2018 Finance Trends: Security, Privacy and Governance of Finance Data Are Top Concerns, for Good Reason

Ken Thomas, Managing Director Business Performance Improvement
Scott Laliberte, Managing Director Global Lead, Emerging Technology Group

Data security and privacy is receiving a lot of attention at the highest levels of organizations these days. Boards are asking about it, executive management is concerned about it, and a growing number of regulations are placing demand on organizations to respond and comply appropriately.

We are not surprised then that finance data security and privacy ranked as the top priority for the finance function in Protiviti’s 2018 Finance Trends Survey Report. To better understand why, it is important to put the survey results in context:

  • Companies are dealing with data, of all kinds, in unprecedented volume.
  • That data is coming in from a variety of internal and external sources making it difficult for many organizations to know definitively where this data is coming from, how it flows, and how it is governed.
  • Many finance organizations don’t have a clear picture of who is looking at their data, or who is collecting it — internally or externally — and for what purposes.

The growing concern also comes at a time of increasing demand for financial application data among cyber attackers. These malicious actors have seen the value of stolen personal information fall with market saturation and the implementation of security measures, such as credit monitoring services, that make it harder to monetize stolen identities. So hackers are looking to monetize their attacks in other ways. That may include fraudulent financial transactions, such as the $81 million theft from the Bangladesh Bank central account at the New York Federal Reserve Bank that alerted SWIFT to a global scheme to access the 11,000-bank network through individual workstations at member banks. It could also mean stealing non-public financial information and using it to make better stock trades, as was the case with the 2016 infiltration of the U.S. Securities and Exchange Commission’s EDGAR electronic filing system.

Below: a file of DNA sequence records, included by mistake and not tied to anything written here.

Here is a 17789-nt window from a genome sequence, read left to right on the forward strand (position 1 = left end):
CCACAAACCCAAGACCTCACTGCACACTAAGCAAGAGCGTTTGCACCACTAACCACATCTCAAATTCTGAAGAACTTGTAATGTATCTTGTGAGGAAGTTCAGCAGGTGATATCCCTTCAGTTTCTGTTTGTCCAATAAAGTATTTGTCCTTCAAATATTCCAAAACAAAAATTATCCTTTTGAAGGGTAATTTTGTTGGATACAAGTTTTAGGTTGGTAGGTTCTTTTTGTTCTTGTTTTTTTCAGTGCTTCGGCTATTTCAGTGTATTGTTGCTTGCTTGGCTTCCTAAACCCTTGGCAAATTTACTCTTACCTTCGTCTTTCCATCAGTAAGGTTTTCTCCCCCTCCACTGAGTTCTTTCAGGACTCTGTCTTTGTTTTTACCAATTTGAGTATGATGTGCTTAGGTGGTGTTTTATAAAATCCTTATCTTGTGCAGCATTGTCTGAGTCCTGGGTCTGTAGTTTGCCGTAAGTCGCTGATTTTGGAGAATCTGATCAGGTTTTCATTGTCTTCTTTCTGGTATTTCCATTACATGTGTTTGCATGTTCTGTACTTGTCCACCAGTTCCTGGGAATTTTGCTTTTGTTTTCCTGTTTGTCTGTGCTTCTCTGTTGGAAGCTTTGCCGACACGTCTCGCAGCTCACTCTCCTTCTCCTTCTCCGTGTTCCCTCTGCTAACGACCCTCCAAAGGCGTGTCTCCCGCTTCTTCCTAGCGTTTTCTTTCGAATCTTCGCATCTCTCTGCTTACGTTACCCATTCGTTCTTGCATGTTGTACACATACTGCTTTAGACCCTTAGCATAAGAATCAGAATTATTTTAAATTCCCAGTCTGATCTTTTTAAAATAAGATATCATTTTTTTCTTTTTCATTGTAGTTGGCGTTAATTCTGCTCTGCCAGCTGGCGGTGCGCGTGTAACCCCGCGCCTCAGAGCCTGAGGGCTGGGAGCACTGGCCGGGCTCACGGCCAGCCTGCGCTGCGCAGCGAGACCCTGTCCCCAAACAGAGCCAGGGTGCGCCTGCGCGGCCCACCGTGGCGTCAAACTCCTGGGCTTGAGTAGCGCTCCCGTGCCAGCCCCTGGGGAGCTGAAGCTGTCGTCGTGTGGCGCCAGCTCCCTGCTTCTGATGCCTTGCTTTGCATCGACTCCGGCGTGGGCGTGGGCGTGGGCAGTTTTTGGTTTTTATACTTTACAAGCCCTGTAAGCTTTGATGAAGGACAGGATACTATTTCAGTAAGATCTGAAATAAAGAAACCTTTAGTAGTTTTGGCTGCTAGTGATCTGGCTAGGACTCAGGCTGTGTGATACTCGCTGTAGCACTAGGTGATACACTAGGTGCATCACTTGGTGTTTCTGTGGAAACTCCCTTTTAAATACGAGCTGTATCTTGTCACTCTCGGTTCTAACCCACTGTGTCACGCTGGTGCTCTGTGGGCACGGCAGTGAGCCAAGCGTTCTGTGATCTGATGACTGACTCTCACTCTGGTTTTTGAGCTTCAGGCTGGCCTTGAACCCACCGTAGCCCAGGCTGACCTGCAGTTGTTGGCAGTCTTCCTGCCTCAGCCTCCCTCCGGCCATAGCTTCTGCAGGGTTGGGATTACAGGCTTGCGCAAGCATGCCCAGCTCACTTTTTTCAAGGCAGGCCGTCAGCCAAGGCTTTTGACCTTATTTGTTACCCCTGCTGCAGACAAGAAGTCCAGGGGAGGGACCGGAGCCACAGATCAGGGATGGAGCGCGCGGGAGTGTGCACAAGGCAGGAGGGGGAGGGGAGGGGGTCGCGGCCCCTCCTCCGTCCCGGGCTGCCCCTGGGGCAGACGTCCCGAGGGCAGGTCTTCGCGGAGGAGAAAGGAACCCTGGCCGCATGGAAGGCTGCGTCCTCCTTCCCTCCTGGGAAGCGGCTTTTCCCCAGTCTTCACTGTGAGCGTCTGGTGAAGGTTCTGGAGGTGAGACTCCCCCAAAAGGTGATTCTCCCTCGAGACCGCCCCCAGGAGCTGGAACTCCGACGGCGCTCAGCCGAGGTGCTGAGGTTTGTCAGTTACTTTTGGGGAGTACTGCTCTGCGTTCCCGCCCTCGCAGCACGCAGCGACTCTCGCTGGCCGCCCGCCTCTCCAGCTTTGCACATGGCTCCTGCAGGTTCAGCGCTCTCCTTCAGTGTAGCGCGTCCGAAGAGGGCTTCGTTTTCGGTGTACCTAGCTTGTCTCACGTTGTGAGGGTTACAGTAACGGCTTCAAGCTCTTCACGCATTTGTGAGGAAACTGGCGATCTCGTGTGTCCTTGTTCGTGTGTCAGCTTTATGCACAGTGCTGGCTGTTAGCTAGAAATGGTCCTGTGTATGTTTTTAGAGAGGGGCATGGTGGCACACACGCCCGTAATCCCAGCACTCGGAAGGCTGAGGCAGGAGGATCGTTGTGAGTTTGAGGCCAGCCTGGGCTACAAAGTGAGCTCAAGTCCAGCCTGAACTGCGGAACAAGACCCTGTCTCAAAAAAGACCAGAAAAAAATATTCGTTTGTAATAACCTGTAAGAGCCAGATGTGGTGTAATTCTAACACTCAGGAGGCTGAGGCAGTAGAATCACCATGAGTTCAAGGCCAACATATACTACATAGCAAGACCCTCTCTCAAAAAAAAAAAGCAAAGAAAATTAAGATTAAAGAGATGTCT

Even foreign governments are getting in on the act, seeking to gain economic and political advantage by disrupting rival countries. That was the case in 2017, when an attack originating in Ukraine paralyzed cloud-based supply chain software networks, disrupting banks and logistics companies.

The exposure is vast and getting bigger every day, with increasingly dire financial and reputational implications. Maintaining a secure financial application environment is critical — but at what cost? There is no magic number. Each company needs to conduct its own thorough enterprise risk assessment and invest accordingly. Organizations that fail to conduct such an assessment and continue to approach this challenge solely from an IT perspective risk pouring their money into a bottomless hole while continuing to fall victim to ever more inventive and sophisticated attacks.

We recommend using a robust risk assessment methodology, such as FAIR, which uses a quantifiable risk assessment method; as well as iterative random Monte Carlo simulations to really look at risk levels and the factors that go into risk related to security and privacy. Only then can an organization begin to make intelligent decisions around where to invest in data security and what type of controls it needs to implement to achieve the desired risk reduction results.

Finally — and this is important — financial data in the cloud is definitely an area to be scrutinized and assessed from a risk perspective. Too many organizations assume they can rely on their cloud or SaaS provider to have all necessary controls in place. That is simply not the case. Although a shift to the cloud seems inevitable, and many cloud providers do advertise security features, it is important for companies to recognize that in the eyes of regulators and the law, they are responsible for any data entrusted to them, regardless of where that data may reside.

The times are changing, but the principles of good data governance still apply. By deploying a quantifiable risk assessment methodology, a robust control framework and talent with the right skill set to manage data security from a risk perspective, companies can avoid the embarrassment and financial harm that has befallen so many others.

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